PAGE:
Our transportation systems and facilities, otherwise known as "carrier facilities,” are critical to interstate and foreign commerce in the United States.
Therefore, the federal government has enacted laws to protect these systems and facilities from vandalism, theft, and other crimes. In particular, Title 18 U.S. Code 2117 makes the breaking or entering of carrier facilities a federal crime.
18 U.S.C. 2117 says, “Whoever breaks the seal or lock of any railroad car, vessel, aircraft, motor truck, or other vehicle or pipeline system, containing interstate or foreign shipments of freight or express, or enters any such vehicle with intent to commit larceny, shall be fined or imprisoned for up to ten years, or both.”
Put simply; the federal statute says that anyone commits a crime when, with intent to commit a felony or theft, enters or remains within a structure designed for use as a “carrier.” It describes the theft of cargo at a carrier transport facility.
Criminal intent is a conscious decision to deliberately or negligently engage in an illegal action, often referred to as intent to commit a felony or theft.
The Federal Motor Carrier Act of 1935 describes a motor vehicle carrier as “the means anyone who undertakes directly by lease, the transport of passengers, property for the general public in interstate or foreign commerce.”
Further, Congress passed a new law under the same statute to penalize anyone if their federal charges are related to the theft of medical products.
To be convicted of breaking or entering carrier facilities, federal prosecutors must prove all the crime elements beyond a reasonable doubt to obtain a conviction.
You could face up to 20 years in federal prison if convicted under this law. Our federal criminal defense lawyers will review this statute further below.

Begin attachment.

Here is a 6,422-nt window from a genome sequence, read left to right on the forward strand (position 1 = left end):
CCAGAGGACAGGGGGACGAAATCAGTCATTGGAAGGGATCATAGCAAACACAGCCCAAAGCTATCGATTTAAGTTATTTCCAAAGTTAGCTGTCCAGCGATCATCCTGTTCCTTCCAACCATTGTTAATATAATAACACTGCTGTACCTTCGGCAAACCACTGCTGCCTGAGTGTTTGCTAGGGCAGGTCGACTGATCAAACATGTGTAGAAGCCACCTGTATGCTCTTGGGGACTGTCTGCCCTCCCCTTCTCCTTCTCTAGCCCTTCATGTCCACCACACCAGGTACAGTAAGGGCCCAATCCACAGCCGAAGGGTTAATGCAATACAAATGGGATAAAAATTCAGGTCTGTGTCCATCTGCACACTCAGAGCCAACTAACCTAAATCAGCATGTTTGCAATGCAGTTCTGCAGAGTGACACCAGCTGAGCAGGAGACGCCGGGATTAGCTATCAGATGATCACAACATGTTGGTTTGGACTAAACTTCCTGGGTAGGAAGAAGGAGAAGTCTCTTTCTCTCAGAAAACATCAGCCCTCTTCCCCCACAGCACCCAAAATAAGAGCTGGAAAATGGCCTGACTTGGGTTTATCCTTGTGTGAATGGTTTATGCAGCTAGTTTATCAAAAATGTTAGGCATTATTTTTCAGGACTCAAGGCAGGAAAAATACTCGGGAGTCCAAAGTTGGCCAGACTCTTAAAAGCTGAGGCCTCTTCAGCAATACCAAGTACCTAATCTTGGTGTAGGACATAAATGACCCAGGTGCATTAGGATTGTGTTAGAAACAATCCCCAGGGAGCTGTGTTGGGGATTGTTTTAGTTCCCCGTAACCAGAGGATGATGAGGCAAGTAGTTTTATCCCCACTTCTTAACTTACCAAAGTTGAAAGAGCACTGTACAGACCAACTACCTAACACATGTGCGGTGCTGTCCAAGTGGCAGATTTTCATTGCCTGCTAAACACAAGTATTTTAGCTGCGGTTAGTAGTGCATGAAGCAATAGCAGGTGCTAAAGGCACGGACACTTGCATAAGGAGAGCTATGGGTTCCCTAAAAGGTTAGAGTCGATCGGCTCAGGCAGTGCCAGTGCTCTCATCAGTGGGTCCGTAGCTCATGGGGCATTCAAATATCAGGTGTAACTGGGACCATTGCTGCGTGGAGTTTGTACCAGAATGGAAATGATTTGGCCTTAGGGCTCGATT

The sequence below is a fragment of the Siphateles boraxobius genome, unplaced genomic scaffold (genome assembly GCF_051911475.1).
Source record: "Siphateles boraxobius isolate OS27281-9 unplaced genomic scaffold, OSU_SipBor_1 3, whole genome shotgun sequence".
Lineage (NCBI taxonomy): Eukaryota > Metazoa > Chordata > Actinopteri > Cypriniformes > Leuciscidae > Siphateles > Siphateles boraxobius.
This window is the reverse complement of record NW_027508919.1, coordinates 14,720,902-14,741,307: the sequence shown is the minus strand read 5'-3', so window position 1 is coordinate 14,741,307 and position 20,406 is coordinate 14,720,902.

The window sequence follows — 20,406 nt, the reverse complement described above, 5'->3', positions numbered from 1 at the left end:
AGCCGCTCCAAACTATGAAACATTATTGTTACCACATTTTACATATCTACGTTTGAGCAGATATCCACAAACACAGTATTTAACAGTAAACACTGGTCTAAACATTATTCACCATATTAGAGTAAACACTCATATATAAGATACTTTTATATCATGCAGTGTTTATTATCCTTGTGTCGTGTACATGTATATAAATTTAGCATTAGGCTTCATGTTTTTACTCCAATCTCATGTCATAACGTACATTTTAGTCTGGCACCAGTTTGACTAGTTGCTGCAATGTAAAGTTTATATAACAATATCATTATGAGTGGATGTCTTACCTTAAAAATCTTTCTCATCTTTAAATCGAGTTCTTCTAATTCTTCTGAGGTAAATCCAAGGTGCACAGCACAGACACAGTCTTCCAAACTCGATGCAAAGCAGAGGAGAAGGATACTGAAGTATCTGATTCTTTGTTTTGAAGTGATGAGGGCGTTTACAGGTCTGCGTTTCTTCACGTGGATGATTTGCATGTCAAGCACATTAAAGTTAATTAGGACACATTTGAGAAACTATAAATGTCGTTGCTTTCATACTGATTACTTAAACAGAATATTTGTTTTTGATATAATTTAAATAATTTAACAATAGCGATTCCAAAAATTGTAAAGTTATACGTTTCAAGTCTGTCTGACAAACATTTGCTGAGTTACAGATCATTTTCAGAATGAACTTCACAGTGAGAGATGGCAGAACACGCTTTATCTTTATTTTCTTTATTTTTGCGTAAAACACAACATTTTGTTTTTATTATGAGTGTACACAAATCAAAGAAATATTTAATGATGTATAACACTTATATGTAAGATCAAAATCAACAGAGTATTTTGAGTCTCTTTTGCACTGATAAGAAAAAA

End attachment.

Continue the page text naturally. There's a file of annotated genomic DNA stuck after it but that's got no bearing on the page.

Overview of 18 U.S.C. 2117
This law prohibits anyone from knowingly and willfully breaking or entering any carrier facility intending to commit larceny (theft). You can be charged with federal breaking or entering a carrier facility by doing one of two things:
- Breaking the seal or lock of a carrier facility with the intent to commit a larceny; or
- Physically entering the carrier facility with the same intent.
The term "carrier facility" is far-reaching and is defined as "any railroad car, vessel, aircraft, motor truck, wagon or other vehicle or of any pipeline system, containing interstate or foreign shipments of freight or express or other property."
What Are Some Examples?
EXAMPLE 1: Arnold and Sara sneak up to a beer delivery truck parked overnight and break the lock to swipe a case of beer. Arnold and Sara are guilty under 18 U.S.C. 2117 because they broke into a truck engaged in interstate commerce.
EXAMPLE 2: John climbs through an open window of a ship docked at the port. Once on board, he begins rummaging through some containers, looking for valuables. John has committed the federal crime of breaking or entering a carrier facility because he entered a vessel engaged in interstate or foreign commerce.
EXAMPLE 3: George is homeless. On a cold night, he breaks into a railroad car at the train yard to find a place to sleep. While George could be charged under other laws, he is not guilty under 18 U.S.C. 2117 because he did not enter the carrier to steal.